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Supreme Court Judge Zobec: Slovenia Is Not A Mature Democracy

The President of the Supreme Court, Miodrag Đorđević, has once again come under the scrutiny of a critical public. This time for his statements made on Radio-Television Slovenia. The public was alarmed by his equation of judges with power. As some were quick to point out, judges are merely representatives of one branch of the government, not the government itself.

The public was particularly upset by the following statement: “We are the judiciary, we are the authority, and we always act with dignity, respect and consideration for our role in society.” The statement would have sounded different if Judge Miodrag Đorđević had not recently negatively surprised the Slovenian public with a photo that showed a revolver in his office.

We asked the Supreme Court Judge Jan Zobec to clarify what Đorđević said.

How do you interpret the statement of the President of the Supreme Court?

Power is divided into the legislative, executive and judicial branches. Each of these powers acts through those who are functionaries within these powers, i.e. the holders of power. The holders of legislative power are the elected members of the National Assembly. The holders of executive power are the ministers and the Prime Minister. The holders of judicial power are, of course, the judges.

I can agree with the statement that each individual judge is the holder of judicial power. It is true that the statement sounds authoritative, because, after all, every authority is authoritative. So, of course, judges are the judiciary. It is not something imaginary, something abstract, but something very concrete in the individual holders of this power, which are, of course, judges, concrete names, people who are appointed in accordance with the Constitution and the laws.

This, of course, is not the only slip-up of the President of the Supreme Court of the Republic of Slovenia. Let us recall the photograph of the President of the Supreme Court with a revolver on his desk. The public would have probably received Judge Đorđević’s statement differently if these two things had not happened in sequence?

Of course, when a judge with a revolver on his desk talks about power, he is quickly associated in the public mind with being an ‘authoritarian’. So, of course, a judge, and especially the President of the Supreme Court, should not allow himself to do that. Every authority bears responsibilities. We are not an authority to be feared, to be threatening, to be slapping on the table, but to resolve disputes for the good of the people. Our aim is to bring peace to relations between people. But if we have a gun on the table, the message can be understood in a completely different way. For this reason, we need to be particularly careful who the holders of this power are. That is why such persons cannot be the holders of power, especially not in mature democracies.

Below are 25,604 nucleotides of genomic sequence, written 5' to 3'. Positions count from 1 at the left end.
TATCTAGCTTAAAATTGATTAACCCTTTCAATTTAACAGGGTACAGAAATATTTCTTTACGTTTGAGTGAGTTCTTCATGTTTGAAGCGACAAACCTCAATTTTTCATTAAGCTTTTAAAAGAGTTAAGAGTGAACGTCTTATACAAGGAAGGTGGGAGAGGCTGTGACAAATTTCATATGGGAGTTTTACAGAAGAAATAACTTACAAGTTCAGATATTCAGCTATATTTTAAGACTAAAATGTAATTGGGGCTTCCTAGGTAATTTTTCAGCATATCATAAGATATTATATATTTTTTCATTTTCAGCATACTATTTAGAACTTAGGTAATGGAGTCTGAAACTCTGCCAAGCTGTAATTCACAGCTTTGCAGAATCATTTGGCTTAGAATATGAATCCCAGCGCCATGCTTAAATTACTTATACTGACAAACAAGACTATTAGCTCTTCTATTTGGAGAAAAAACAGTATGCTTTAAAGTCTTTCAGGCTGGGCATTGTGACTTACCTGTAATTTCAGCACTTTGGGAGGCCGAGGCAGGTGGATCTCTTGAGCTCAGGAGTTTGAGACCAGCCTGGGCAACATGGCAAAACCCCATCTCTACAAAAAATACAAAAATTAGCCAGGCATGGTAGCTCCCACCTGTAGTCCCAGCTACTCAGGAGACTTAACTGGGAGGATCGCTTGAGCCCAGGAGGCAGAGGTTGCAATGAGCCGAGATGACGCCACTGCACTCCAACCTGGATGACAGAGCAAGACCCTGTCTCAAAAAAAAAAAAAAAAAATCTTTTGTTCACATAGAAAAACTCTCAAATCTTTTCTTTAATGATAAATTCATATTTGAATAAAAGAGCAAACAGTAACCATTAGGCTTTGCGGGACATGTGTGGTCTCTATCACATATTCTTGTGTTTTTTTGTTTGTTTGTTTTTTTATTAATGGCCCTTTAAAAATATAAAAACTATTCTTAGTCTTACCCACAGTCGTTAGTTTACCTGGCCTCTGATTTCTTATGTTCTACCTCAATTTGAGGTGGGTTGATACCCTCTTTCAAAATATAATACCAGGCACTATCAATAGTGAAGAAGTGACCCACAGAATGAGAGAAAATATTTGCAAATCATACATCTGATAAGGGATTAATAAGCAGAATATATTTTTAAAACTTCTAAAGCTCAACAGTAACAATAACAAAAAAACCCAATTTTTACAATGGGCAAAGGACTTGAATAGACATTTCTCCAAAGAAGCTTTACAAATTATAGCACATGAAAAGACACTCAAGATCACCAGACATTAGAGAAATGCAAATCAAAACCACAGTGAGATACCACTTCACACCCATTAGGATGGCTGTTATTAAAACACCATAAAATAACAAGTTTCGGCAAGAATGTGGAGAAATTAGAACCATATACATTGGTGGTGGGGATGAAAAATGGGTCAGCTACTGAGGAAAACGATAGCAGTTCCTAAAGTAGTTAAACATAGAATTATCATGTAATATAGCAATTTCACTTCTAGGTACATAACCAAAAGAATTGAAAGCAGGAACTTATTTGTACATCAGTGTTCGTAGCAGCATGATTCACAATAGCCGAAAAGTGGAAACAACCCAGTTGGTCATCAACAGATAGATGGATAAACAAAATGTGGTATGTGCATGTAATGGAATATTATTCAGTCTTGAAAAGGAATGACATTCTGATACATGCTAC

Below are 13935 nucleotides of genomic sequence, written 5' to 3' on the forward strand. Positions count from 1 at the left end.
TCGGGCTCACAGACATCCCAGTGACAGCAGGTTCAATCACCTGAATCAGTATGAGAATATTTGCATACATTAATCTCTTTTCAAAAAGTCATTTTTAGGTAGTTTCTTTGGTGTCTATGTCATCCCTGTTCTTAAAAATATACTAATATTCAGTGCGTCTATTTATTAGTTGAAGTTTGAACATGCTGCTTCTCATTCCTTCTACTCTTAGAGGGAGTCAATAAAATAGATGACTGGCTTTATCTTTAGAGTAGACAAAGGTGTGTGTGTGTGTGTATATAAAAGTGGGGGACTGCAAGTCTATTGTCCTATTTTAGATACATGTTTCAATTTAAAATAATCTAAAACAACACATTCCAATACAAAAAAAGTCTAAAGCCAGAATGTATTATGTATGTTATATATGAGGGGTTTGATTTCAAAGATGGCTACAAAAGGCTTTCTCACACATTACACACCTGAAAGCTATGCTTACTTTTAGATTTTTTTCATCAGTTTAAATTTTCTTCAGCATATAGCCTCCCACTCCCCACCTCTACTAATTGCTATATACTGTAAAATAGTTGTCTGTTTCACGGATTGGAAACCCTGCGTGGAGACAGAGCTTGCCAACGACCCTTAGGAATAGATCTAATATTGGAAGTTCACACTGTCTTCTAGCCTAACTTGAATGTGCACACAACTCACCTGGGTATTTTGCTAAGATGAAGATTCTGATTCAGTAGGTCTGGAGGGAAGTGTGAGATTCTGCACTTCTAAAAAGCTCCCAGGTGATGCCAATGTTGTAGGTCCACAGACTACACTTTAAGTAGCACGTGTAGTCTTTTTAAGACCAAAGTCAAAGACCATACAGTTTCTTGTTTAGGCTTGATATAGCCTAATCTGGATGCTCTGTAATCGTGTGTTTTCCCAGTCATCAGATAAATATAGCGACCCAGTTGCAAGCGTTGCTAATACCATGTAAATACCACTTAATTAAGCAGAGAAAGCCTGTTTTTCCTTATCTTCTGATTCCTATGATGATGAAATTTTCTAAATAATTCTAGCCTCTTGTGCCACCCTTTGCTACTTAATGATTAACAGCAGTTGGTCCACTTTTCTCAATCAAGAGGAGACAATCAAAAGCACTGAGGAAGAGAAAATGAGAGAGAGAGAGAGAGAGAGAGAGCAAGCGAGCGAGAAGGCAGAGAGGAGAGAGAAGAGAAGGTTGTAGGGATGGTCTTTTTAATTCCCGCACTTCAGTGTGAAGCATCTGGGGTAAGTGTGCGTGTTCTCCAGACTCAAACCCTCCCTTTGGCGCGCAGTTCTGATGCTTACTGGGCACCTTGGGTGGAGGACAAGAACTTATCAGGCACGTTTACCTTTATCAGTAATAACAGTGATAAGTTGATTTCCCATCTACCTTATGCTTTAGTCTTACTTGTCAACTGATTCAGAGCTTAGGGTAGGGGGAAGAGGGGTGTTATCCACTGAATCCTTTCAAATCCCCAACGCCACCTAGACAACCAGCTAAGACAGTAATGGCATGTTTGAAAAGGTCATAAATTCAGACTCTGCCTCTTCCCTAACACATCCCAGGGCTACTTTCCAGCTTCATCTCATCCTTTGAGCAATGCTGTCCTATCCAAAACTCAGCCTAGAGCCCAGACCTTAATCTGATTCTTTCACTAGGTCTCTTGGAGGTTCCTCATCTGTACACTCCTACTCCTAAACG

The very statement that we judges are the authority is therefore true, but I must add that it is for this very reason that we must make sure to behave in a manner befitting democratic authority, with dignity. That is what he is not doing, and that is why he is causing all these misunderstandings.

Another example of this behaviour was when he was caught on camera socialising with a representative of the local government, specifically the Mayor of Ljubljana, Zoran Janković.

That is right, and this even happened the day before the acquittal of this local official. Again, what I said earlier applies. We judges have to be careful how we behave in public. We must behave in a manner appropriate to the power entrusted to us.

How do you assess the relationship between judges and the Prime Minister? It has gone through many stages, from the so-called happy ending, the ad hoc attempt to increase salaries, to the withdrawal of the law due to concerns raised by the Legislative and Legal Service of the National Assembly and, finally, the unrealised will of the Constitutional Court of the Republic of Slovenia.

This is yet another slip into disrespect for the foundations of the rule of law by this government coalition. This includes disrespect for the decisions of the Constitutional Court and the deadlines within which they must comply with these decisions. They have not done that and are therefore in an unconstitutional state in this part. This is unacceptable. Disregard for the decisions of the Constitutional Court, which leads to an unconstitutional state of affairs in this area, could even lead to constitutional impeachment. This is a theoretical possibility, because it has never even been attempted in this country, because it would not have won a majority in the National Assembly. You must understand that we are not a mature democracy. If we took constitutional impeachment seriously, such a thing would not happen, because every coalition, left or right, would know that if the Constitutional Court’s decisions were not implemented, the government would be dismissed.

Do you agree with the assessment of Dr Avbelj and Dr Gregorčič that Slovenia is slowly changing from a state governed by the rule of law into a political “jungle”?

I agree. Not only is it changing – it has already changed! We can use the perfective verb.

Žiga Korsika

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